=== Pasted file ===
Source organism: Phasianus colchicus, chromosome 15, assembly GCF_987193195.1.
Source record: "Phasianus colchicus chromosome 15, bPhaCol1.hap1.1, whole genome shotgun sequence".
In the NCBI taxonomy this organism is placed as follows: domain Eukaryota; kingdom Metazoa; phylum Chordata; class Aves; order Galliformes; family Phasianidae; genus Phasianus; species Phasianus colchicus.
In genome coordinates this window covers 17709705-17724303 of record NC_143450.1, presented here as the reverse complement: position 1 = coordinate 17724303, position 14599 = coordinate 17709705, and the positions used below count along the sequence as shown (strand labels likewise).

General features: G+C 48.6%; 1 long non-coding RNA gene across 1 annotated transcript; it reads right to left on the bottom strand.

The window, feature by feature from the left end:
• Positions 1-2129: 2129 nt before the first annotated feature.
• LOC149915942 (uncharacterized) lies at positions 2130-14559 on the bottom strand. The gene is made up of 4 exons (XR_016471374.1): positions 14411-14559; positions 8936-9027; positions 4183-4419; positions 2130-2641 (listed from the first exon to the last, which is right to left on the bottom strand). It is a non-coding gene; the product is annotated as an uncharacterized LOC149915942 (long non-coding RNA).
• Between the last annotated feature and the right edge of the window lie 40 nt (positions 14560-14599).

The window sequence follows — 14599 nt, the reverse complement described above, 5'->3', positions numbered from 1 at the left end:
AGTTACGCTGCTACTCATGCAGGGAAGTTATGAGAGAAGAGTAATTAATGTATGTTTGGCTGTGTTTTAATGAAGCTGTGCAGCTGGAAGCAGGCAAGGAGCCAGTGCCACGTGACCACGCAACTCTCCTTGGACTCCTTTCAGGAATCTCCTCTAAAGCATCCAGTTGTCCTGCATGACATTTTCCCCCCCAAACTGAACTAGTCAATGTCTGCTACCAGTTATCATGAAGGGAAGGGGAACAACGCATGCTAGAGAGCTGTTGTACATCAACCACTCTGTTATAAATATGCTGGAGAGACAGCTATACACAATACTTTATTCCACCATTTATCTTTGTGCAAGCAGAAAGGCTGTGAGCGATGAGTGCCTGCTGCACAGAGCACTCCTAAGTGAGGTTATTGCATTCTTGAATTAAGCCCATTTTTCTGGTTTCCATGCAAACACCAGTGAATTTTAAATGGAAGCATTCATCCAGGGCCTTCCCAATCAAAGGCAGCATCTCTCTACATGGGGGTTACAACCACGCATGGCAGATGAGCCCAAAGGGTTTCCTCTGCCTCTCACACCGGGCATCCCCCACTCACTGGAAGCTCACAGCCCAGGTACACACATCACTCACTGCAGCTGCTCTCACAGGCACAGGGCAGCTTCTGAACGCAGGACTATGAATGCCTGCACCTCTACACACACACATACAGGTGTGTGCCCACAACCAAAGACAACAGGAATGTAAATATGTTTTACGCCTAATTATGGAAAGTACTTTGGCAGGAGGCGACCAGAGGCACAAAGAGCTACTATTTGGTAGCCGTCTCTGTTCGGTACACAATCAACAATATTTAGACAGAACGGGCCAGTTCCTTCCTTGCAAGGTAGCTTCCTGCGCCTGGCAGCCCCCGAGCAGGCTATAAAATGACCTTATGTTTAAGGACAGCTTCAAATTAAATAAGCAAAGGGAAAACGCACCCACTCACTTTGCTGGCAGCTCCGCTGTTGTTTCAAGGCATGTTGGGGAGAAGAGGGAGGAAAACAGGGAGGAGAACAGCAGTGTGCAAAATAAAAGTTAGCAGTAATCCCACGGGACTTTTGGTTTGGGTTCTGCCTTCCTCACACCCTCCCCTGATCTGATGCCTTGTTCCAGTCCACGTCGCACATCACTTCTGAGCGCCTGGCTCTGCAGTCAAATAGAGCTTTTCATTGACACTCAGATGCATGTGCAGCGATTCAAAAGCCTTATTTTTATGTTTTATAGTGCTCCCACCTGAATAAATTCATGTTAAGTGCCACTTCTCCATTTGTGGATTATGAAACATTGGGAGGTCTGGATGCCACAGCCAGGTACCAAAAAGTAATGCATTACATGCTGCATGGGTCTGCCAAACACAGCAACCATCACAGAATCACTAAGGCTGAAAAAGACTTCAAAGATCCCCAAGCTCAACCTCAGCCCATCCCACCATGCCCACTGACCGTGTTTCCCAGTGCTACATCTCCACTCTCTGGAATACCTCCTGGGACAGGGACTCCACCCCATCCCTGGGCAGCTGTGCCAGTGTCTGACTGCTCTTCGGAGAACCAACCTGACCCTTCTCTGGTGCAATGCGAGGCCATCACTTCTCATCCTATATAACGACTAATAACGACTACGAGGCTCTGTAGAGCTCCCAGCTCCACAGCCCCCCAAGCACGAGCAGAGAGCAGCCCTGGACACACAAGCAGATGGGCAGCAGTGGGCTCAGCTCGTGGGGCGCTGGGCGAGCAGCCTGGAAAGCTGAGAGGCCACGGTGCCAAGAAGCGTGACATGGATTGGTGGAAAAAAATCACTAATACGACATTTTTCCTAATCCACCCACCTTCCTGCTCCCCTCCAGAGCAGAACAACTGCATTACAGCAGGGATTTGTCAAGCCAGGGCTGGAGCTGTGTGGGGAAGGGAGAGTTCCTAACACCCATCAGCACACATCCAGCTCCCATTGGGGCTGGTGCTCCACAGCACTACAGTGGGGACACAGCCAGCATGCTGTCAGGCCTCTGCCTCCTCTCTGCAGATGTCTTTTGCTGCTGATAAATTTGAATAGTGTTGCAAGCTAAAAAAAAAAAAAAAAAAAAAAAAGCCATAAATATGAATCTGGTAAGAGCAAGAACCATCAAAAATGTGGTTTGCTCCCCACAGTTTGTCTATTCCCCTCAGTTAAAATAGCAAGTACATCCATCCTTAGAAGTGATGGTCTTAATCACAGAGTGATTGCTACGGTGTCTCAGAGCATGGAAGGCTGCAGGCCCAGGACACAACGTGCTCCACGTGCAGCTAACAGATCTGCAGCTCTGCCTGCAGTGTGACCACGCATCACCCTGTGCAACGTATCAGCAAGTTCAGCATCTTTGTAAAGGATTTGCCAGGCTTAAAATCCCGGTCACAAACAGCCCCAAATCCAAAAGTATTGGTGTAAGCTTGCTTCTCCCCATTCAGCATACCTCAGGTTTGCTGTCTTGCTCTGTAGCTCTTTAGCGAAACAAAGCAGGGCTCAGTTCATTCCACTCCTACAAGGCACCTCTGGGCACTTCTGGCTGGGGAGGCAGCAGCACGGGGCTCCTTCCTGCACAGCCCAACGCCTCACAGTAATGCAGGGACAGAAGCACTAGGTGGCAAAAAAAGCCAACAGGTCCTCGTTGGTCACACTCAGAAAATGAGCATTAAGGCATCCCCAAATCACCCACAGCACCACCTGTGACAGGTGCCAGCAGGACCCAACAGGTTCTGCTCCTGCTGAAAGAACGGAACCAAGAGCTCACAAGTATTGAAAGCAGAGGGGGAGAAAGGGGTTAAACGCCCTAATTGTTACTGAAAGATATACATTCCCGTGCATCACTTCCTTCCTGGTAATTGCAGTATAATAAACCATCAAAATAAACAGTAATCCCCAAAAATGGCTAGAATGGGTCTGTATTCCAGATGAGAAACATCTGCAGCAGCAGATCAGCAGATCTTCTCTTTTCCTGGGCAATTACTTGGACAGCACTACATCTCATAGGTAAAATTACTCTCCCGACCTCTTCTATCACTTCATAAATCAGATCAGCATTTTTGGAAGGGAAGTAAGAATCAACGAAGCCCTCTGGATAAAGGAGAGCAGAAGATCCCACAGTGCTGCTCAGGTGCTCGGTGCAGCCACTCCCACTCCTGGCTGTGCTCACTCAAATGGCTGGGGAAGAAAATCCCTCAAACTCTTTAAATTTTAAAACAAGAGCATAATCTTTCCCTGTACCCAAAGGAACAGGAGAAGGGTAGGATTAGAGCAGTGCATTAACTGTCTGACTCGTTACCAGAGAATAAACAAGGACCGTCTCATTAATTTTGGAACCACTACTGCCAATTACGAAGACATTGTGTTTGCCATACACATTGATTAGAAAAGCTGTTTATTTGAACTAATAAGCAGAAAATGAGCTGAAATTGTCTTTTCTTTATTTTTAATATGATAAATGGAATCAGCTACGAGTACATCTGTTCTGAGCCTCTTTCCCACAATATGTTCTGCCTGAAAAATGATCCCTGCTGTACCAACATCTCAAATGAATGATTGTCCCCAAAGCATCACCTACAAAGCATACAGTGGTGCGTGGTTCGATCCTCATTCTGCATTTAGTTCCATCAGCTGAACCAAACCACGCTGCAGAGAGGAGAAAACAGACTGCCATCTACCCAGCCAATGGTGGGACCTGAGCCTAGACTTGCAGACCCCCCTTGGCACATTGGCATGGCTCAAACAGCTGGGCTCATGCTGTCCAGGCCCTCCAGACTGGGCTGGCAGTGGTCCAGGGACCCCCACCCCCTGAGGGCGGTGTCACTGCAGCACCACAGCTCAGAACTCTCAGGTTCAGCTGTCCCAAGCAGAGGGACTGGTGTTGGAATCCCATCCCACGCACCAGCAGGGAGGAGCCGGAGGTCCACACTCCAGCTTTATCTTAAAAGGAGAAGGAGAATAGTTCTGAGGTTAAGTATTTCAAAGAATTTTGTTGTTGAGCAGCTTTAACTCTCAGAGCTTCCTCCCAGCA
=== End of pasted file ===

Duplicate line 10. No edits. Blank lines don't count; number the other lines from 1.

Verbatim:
The window sequence follows — 14599 nt, the reverse complement described above, 5'->3', positions numbered from 1 at the left end: